To the casual observer, Matthew Garner could pass as a poster boy for American goodness.
What with his pursuit of a career as an elementary school teacher, part-time job as a hospital orderly, clean-scrubbed appearance and neighborly demeanor, you’d think you were chatting with a young Tom Hanks.
But interject Propecia into the picture and that idyllic image quickly morphs into a nightmare.
“Actually, worse than a nightmare,” says Garner (not his real name). “You wake up from nightmares and realize you’re still in Kansas, so to speak. Now, every waking moment is weighed down by the realization that my physical, sexual and mental health may be permanently damaged.
“All because of Merck and its goddamn drug,” adds the Michigan resident.
Garner first took Propecia (generic name finasteride) in July 2010, at age 21, after his doctor prescribed it for mild hair loss. Within two months, however, he had developed testicular pain and sexual dysfunction. So he quit the medication cold turkey.
“A week after I stopped, those side effects resolved themselves,” says Garner (whose prescription records were reviewed by The Examiner). “But then I crashed a few days later. All my original side effects—and more—returned with a vengeance.”
In addition to erectile dysfunction and groin pain, he was beset by shrinking genitals, muscle atrophy, dry skin, weight loss, memory loss, and loss of tactile sensitivity. Otherwise put: post-finasteride syndrome (PFS), a condition that plagues thousands of men the world over. And for which there are no known remedies.
“At this point,” says Garner, now 23, “it would be hard to imagine any measure of happiness returning to my day-to-day life, let alone that many of my hopes for a happy future have been annihilated.”
Garner, who says he never had any serious physical or mental health issues prior to taking Propecia—and never smoked, took recreational drugs, or drank alcohol to excess—first reported his PFS to his family doctor about two months after stopping Propecia.
“My GP did a battery of tests and found nothing out of the ordinary. He said everything seemed fine,” Garner, who’s pursuing his bachelor’s degree in elementary education while working at a local hospital, tells The Examiner.
“A few months later, I consulted a urologist, who said whatever problems I was having could not be related to Propecia. Then I saw a second urologist who was open to the fact that Propecia had caused my persistent side effects. But sympathetic as he was, he had no idea how to treat those side effects.”
Meanwhile, as is frequently the case with PFS patients, Garner’s girlfriend had dumped him in the wake of his sexual dysfunction.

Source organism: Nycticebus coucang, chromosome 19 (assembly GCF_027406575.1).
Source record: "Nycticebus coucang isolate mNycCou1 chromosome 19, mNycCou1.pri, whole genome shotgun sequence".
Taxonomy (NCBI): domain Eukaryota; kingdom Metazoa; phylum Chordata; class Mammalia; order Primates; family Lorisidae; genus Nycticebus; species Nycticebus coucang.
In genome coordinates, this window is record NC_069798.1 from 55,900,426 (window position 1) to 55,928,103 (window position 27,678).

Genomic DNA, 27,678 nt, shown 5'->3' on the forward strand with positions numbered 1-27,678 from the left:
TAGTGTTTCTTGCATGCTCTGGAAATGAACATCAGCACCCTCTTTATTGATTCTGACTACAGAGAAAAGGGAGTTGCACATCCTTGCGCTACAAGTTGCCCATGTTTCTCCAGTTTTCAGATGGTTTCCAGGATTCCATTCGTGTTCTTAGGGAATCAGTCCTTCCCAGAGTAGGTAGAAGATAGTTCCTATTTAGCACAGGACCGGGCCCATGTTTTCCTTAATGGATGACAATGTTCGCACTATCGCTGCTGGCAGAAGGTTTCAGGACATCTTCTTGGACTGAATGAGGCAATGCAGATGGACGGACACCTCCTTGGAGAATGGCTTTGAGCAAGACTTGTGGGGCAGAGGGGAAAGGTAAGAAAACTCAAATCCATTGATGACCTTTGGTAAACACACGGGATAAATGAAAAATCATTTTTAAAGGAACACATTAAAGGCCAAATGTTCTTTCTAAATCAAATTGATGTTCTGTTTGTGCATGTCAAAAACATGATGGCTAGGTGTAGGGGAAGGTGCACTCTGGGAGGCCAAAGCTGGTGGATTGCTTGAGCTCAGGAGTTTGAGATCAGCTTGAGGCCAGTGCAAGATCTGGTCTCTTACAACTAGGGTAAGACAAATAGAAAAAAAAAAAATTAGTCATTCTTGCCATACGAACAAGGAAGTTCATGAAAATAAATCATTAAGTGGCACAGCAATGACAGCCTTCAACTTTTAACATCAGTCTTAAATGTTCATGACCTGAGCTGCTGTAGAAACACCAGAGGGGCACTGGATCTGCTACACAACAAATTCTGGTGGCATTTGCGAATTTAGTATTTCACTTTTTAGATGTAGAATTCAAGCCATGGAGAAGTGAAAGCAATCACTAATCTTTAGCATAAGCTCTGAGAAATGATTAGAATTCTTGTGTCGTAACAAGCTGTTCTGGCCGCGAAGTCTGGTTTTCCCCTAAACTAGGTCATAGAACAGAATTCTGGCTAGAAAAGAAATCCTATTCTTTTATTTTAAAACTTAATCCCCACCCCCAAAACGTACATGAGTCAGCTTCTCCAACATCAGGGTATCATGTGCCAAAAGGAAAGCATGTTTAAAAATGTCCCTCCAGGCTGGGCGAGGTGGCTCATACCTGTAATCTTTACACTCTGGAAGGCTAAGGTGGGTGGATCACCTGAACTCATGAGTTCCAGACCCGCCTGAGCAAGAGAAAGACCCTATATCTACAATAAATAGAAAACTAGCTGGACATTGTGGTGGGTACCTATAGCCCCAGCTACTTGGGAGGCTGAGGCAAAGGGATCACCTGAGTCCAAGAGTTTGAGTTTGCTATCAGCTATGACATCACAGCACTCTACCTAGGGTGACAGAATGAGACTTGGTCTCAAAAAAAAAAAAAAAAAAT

“I can’t tell you how furious I am at Merck for continuing to sell Propecia when they know from patients, medical professionals, the media, and of course the FDA directly that their drug is wreaking havoc on the lives of men the world over—many of them in their 20s, like me,” says Garner.
“Merck CEO Kenneth Frazier may choose to bury his head in the sand while his public relations minions claim that Propecia is safe and effective,” adds Garner. “But certainly at least one of the company’s 86,000 employees—or one of their friends or relatives—took Propecia and had long-term adverse reactions.
“By stepping forward and sharing my story with the public, I hope to prevent other men from ever going near this perilous drug.”
Merck has not responded to repeated requests by The Examiner for comment on Propecia’s role in causing persistent side effects in men who have quit the drug. Nor has the company, to The Examiner’s knowledge, done anything to help its thousands of customers whose physical and mental health have been devastated by the drug.
But the medical and scientific communities have started down the road to clinical explorations of PFS, in hopes of developing a cure.
In August, Johns Hopkins University-educated physician John Santmann launched the Post-Finasteride Syndrome Foundation to “fund research on the characterization, underlying biologic mechanisms and treatments of PFS,” while helping to increase public awareness of the condition.
On its website this week, the foundation issued its first mission update:
“We are currently working with researchers at multiple major U.S. medical research institutions to develop research initiatives… The Foundation will be sponsoring a PFS discussion (http://www.dafml.unito.it/anatomy/panzica/neurosteroids/SNS13/RT.htm) for researchers at the 7th International Meeting on Steroids and the Nervous System in Torino, Italy.”
Meanwhile, Dr. Michael Irwig of George Washington University has published two studies on the controversial drug’s long-terms dangers.
The first, which appeared July 12 in The Journal of Sexual Medicine, showed that 96% of the 54 young, previously healthy Propecia patients examined by Dr. Irwig suffered sexual dysfunction for more than a year after quitting the medication.
The second study, published Aug. 7 in The Journal of Clinical Psychiatry, showed that nearly 44% of the 61 young, previously healthy Propecia patients reported suicidal thoughts, while 36% had symptoms of severe depression.